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Calls from scammers are annoying and can cause a lot of trouble when you realize, too late, that they’re scams. What’s even worse? When they target a client or loved one you’re caring for. So today, as part of National Family Caregivers Month, we’re talking about how to spot and block scam calls.

Scammers might pretend to be with the government, a grandchild, tech support, or a potential love interest. Listen to this call from a scammer pretending to be with the Social Security Administration:

The real Social Security Administration won’t threaten people or suspend their Social Security numbers and won’t ask for payment this way. It’s a scam.

Here are some steps you can take to help your loved one get fewer scam calls:

  • Look into call-blocking. There are technologies and devices that can stop a lot of scam calls and illegal robocalls before they reach you. Cell phones, home phones that make calls over the internet (VoIP), and landlines each have their own call-blocking options. Just know that call-blocking services could block some legitimate calls.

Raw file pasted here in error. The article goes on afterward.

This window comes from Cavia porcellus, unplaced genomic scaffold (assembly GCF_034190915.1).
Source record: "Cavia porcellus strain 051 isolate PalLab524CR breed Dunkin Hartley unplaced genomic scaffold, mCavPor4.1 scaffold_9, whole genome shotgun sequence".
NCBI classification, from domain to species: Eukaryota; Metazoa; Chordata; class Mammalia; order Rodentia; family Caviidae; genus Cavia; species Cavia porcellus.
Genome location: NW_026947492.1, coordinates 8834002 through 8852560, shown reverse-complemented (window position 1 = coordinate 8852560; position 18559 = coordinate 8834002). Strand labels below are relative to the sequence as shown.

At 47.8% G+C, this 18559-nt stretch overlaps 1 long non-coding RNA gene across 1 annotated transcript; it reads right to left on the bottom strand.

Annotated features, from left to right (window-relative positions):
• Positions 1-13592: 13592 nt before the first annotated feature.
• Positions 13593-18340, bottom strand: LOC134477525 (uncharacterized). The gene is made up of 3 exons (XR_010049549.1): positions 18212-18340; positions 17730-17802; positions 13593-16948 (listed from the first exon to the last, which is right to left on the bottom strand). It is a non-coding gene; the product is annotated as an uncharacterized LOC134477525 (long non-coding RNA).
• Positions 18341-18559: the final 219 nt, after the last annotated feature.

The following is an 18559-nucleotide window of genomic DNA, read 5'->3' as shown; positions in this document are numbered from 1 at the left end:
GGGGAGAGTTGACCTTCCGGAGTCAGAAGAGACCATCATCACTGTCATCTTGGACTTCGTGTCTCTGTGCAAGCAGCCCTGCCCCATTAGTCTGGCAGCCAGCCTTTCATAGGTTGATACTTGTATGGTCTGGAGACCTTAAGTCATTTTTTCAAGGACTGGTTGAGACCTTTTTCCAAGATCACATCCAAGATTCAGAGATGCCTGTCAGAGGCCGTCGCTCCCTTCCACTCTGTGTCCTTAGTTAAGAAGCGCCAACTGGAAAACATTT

• Sign up for the National Do Not Call registry to stop calls from real companies. But know that the registry can’t stop calls from scammers.
  • If you answer one of these calls, hang up. If possible, tell the person you’re caring for to do the same. If the call is a robocall, don’t press any numbers or it could lead to more calls.
  • Warn your loved one about scams. If possible, talk to the person you care for about different types of scams that can happen over the phone.
  • Know when to report identity theft. If you find out the person you’re caring for gave their personal information to a scammer, go to IdentityTheft.gov to report it and find out what you can do next.

Learn more about unwanted calls at ftc.gov/calls. And learn more about scams targeting older people at ftc.gov/PassItOn.

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The purpose of this blog and its comments section is to inform readers about Federal Trade Commission activity, and share information to help them avoid, report, and recover from fraud, scams, and bad business practices. Your thoughts, ideas, and concerns are welcome, and we encourage comments. But keep in mind, this is a moderated blog. We review all comments before they are posted, and we won’t post comments that don’t comply with our commenting policy. We expect commenters to treat each other and the blog writers with respect.

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